Where practicable hazards must be guarded by enclosing guards i.e. guards that protect against a specific hazard, rather than perimeter guarding surrounding the whole machine.
Removing or bridging primary or secondary safeguarding is strictly forbidden at any time during normal operation. If safeguarding is found to have been removed or bridged the machine must be stopped immediately until countermeasures validated by the Site Manager are in place.
Warnings such as ‘Do not operate without guards’, ‘Do not wear loose clothing and other appropriate warnings on specific PPE requirements per local regulations or risk assessment must be fixed to or adjacent to each machine.
Dangerous machine parts that bear the risk of hitting or bumping the operator’s body must be painted in yellow/black zebra stripes or covered with yellow and black striped soft material.
Emergency shut-down systems of the machine (pressure-sensitive body bar, emergency stop buttons, and emergency pull cords) must be easily accessible to the operator and stop the machine cycle in a safe state when activated.
When re-energized, no machine must be able to start by itself.
All fixed machinery must have an accessible disconnect switch that can be either locked or tagged in the off position for the purposes of LOTO.
Note: “Cord & Plug” tools, fixed or not, do not require a disconnect switch
Also Read: Photo of the day: Lockout and Tagout Safety
Machine Operators must:
- Only operate machinery for which they are competent to do so
- Ensure that safeguarding means are in place when the machine is operating in automatic mode
- Perform the safety checks required of them by this procedure
- Immediately report any machine defects or unsafe conditions to their supervisor
- Not disconnect any interlock, guard, or any other machine safety feature
- Do not wear loose clothing, or jewelry or have loose long hair when operating machinery
- Not wear gloves when operating non-safeguarded rotating machines
- Wear PPE appropriate to their task, as identified in the machine risk assessment
- Maintain a clean work area
When changing tools, adjusting, setting up, or cleaning a machine, machine operators must switch off the automatic mode, lock the system off with a unique key, or, when impossible, use devices such as a remote-control box with a dead man switch.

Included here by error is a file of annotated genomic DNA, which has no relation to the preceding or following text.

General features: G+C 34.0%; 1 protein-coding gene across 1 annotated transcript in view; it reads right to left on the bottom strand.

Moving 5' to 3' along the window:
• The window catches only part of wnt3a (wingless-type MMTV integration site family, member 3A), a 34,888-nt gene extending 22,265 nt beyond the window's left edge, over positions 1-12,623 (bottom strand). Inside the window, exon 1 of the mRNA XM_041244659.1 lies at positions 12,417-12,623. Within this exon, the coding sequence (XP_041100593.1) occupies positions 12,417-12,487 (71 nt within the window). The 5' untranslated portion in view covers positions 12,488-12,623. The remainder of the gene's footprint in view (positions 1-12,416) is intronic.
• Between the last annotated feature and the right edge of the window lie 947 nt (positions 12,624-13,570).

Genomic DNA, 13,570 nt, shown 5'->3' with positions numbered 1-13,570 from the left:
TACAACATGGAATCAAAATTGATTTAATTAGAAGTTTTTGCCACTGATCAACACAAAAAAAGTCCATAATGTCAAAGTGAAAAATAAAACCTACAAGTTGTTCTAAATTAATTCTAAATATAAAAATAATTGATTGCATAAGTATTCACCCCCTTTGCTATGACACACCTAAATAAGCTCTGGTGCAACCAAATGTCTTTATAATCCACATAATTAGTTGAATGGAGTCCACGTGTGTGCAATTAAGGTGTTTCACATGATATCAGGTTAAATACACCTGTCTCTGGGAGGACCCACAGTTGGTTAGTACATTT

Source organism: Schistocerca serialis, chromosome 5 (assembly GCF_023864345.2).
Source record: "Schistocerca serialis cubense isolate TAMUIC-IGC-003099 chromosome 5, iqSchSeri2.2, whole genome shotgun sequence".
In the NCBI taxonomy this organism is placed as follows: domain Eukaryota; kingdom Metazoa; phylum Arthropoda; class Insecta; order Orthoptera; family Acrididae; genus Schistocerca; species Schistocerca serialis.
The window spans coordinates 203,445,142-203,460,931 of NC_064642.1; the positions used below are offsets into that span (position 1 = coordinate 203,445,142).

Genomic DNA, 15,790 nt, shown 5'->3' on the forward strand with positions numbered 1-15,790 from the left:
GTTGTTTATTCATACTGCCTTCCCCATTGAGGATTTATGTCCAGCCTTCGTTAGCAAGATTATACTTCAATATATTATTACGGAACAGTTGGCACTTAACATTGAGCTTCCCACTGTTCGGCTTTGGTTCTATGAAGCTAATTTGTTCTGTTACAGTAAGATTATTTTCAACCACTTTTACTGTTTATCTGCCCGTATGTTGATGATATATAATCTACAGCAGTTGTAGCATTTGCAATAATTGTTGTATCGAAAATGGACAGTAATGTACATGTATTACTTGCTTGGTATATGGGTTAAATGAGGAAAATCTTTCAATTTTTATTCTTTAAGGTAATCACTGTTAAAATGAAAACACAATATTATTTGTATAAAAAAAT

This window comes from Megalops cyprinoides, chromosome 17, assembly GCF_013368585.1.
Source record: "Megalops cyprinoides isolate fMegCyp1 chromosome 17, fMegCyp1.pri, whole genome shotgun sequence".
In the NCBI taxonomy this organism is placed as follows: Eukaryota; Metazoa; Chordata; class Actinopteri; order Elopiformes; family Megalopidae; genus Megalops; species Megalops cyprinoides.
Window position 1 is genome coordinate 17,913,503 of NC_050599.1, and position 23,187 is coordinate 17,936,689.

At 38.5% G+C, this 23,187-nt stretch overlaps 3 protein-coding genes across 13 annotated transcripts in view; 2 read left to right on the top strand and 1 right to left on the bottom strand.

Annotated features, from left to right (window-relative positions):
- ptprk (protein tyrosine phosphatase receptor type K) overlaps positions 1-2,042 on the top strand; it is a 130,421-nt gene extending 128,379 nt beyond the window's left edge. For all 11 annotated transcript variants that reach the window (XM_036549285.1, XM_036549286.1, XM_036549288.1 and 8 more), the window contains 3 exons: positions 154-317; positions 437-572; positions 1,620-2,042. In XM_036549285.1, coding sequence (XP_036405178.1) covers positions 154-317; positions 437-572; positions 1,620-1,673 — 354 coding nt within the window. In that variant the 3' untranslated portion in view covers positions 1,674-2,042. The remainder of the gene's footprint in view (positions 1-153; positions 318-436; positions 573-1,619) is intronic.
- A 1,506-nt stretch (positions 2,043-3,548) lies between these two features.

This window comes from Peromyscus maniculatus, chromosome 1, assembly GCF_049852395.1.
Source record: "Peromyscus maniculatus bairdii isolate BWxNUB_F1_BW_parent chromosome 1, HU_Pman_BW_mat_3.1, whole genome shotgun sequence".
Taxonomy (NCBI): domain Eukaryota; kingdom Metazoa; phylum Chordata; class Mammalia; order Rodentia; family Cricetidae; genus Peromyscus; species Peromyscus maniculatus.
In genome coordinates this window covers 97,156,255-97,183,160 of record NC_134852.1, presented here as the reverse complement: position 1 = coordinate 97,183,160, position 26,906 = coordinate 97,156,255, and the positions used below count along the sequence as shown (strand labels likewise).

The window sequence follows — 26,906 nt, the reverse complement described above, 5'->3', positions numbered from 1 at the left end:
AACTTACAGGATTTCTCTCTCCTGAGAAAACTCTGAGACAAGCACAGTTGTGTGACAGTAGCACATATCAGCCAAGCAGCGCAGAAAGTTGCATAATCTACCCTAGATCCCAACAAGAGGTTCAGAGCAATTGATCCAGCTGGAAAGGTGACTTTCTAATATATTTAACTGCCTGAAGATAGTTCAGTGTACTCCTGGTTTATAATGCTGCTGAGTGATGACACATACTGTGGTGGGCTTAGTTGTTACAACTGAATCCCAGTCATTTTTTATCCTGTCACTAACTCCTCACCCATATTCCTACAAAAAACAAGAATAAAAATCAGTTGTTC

Machine Guarding Inspections and Tests
Machine operators perform pre-use inspections of machine guarding and safety devices at least daily. It must be ensured that the machine cycle stops in a safe status when emergency devices are activated in automatic mode. If the machine fails to stop during this check it must be stopped immediately until corrective actions, validated by the Site Manager, are in place.
Pre-use inspections must be recorded e.g. using checklists – hard copy / soft copy
Safety devices must be inspected and tested on a regular basis, annually as a minimum, or when changes are made to the machine. The test must confirm that activating the device completely and immediately eliminates hazards to employees.
Also Read: Machinery Guarding: Safety Moment#31
Examples of Machine Guarding
- All machines must be provided with the most effective safeguarding means, including the following features, as a minimum:
- The front control panel is located/displayed outside the hazardous areas of machines
- Easy accessible and lockable energy shut-down points
- Release devices of energy circuits
- Technical documentation, including as-made drawings
- The following represents the minimum requirements for the most common types of machines and tools
Preventative maintenance and inspection programs must include the following as a minimum:
- Legal / Statutory inspections
- Definition of the different types of maintenance activity to be completed on machines with their corresponding frequency (or conditions to be fulfilled for requesting maintenance before a failure occurs). These must include:
- Periodic checks of machine conditions (such as hydraulic system conditions, and potential mechanical fatigue)
- Checks of primary and secondary safeguarding
- Check emergency shut-down systems (with records kept in the maintenance log book or equivalent)
- A failsafe test of machine safeguarding (except for radars) every 6months, as a minimum
- Planning of corrective works when deficiencies are detected
- Records of the maintenance work
- It must be ensured that inspections, hazard hunts or similar include checkpoints to verify that safeguards are in place and operators can never access dangerous points when a machine is operating in automatic mode.
Also Read: Templates: Machine Safeguarding Program
Download the Checklists
These Forms are not all-inclusive. You may wish to add to them or delete portions that do not apply to your workplace. Carefully consider each item as you come to it and then make your decision. Do not spend time with items that have no application to your workplace.
43-Equipment Inspection Checklist